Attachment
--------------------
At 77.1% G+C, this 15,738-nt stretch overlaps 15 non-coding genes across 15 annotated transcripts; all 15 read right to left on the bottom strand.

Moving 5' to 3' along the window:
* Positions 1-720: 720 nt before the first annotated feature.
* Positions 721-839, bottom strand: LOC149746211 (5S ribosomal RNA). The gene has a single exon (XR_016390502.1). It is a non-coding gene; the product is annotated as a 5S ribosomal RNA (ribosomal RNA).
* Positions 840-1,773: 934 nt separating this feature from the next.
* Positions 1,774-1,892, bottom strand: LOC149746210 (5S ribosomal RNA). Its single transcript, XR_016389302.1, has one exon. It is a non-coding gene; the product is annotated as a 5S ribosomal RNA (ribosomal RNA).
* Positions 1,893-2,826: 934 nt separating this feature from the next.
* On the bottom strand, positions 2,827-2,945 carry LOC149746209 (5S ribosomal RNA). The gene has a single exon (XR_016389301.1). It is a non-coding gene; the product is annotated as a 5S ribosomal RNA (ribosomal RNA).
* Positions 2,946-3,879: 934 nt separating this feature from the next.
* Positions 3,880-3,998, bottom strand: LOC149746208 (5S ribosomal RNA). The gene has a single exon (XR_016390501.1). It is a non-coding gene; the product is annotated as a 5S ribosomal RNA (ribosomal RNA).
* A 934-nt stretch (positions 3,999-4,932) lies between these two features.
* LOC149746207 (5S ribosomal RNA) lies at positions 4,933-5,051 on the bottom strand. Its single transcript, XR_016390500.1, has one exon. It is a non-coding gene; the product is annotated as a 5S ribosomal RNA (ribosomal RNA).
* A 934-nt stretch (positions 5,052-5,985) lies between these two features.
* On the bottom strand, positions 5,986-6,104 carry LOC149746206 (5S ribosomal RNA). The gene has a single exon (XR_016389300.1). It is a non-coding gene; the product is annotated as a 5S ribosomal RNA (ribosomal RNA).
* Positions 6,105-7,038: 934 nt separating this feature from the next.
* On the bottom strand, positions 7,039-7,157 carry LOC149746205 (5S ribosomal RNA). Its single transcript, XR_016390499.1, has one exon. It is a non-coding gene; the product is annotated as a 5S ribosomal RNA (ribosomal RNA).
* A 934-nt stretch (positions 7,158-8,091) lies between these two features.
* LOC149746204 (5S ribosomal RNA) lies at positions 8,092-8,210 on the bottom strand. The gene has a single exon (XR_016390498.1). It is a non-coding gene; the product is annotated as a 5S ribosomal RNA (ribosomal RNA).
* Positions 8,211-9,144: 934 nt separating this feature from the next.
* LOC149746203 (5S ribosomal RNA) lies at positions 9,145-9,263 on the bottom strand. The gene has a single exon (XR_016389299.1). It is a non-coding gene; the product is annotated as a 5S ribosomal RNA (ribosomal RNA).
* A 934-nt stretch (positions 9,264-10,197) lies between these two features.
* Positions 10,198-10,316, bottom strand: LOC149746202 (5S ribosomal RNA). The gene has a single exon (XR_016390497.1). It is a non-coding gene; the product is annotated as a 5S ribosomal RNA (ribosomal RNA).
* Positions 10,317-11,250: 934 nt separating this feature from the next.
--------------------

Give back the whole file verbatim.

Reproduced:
At 77.1% G+C, this 15,738-nt stretch overlaps 15 non-coding genes across 15 annotated transcripts; all 15 read right to left on the bottom strand.

Moving 5' to 3' along the window:
* Positions 1-720: 720 nt before the first annotated feature.
* Positions 721-839, bottom strand: LOC149746211 (5S ribosomal RNA). The gene has a single exon (XR_016390502.1). It is a non-coding gene; the product is annotated as a 5S ribosomal RNA (ribosomal RNA).
* Positions 840-1,773: 934 nt separating this feature from the next.
* Positions 1,774-1,892, bottom strand: LOC149746210 (5S ribosomal RNA). Its single transcript, XR_016389302.1, has one exon. It is a non-coding gene; the product is annotated as a 5S ribosomal RNA (ribosomal RNA).
* Positions 1,893-2,826: 934 nt separating this feature from the next.
* On the bottom strand, positions 2,827-2,945 carry LOC149746209 (5S ribosomal RNA). The gene has a single exon (XR_016389301.1). It is a non-coding gene; the product is annotated as a 5S ribosomal RNA (ribosomal RNA).
* Positions 2,946-3,879: 934 nt separating this feature from the next.
* Positions 3,880-3,998, bottom strand: LOC149746208 (5S ribosomal RNA). The gene has a single exon (XR_016390501.1). It is a non-coding gene; the product is annotated as a 5S ribosomal RNA (ribosomal RNA).
* A 934-nt stretch (positions 3,999-4,932) lies between these two features.
* LOC149746207 (5S ribosomal RNA) lies at positions 4,933-5,051 on the bottom strand. Its single transcript, XR_016390500.1, has one exon. It is a non-coding gene; the product is annotated as a 5S ribosomal RNA (ribosomal RNA).
* A 934-nt stretch (positions 5,052-5,985) lies between these two features.
* On the bottom strand, positions 5,986-6,104 carry LOC149746206 (5S ribosomal RNA). The gene has a single exon (XR_016389300.1). It is a non-coding gene; the product is annotated as a 5S ribosomal RNA (ribosomal RNA).
* Positions 6,105-7,038: 934 nt separating this feature from the next.
* On the bottom strand, positions 7,039-7,157 carry LOC149746205 (5S ribosomal RNA). Its single transcript, XR_016390499.1, has one exon. It is a non-coding gene; the product is annotated as a 5S ribosomal RNA (ribosomal RNA).
* A 934-nt stretch (positions 7,158-8,091) lies between these two features.
* LOC149746204 (5S ribosomal RNA) lies at positions 8,092-8,210 on the bottom strand. The gene has a single exon (XR_016390498.1). It is a non-coding gene; the product is annotated as a 5S ribosomal RNA (ribosomal RNA).
* Positions 8,211-9,144: 934 nt separating this feature from the next.
* LOC149746203 (5S ribosomal RNA) lies at positions 9,145-9,263 on the bottom strand. The gene has a single exon (XR_016389299.1). It is a non-coding gene; the product is annotated as a 5S ribosomal RNA (ribosomal RNA).
* A 934-nt stretch (positions 9,264-10,197) lies between these two features.
* Positions 10,198-10,316, bottom strand: LOC149746202 (5S ribosomal RNA). The gene has a single exon (XR_016390497.1). It is a non-coding gene; the product is annotated as a 5S ribosomal RNA (ribosomal RNA).
* Positions 10,317-11,250: 934 nt separating this feature from the next.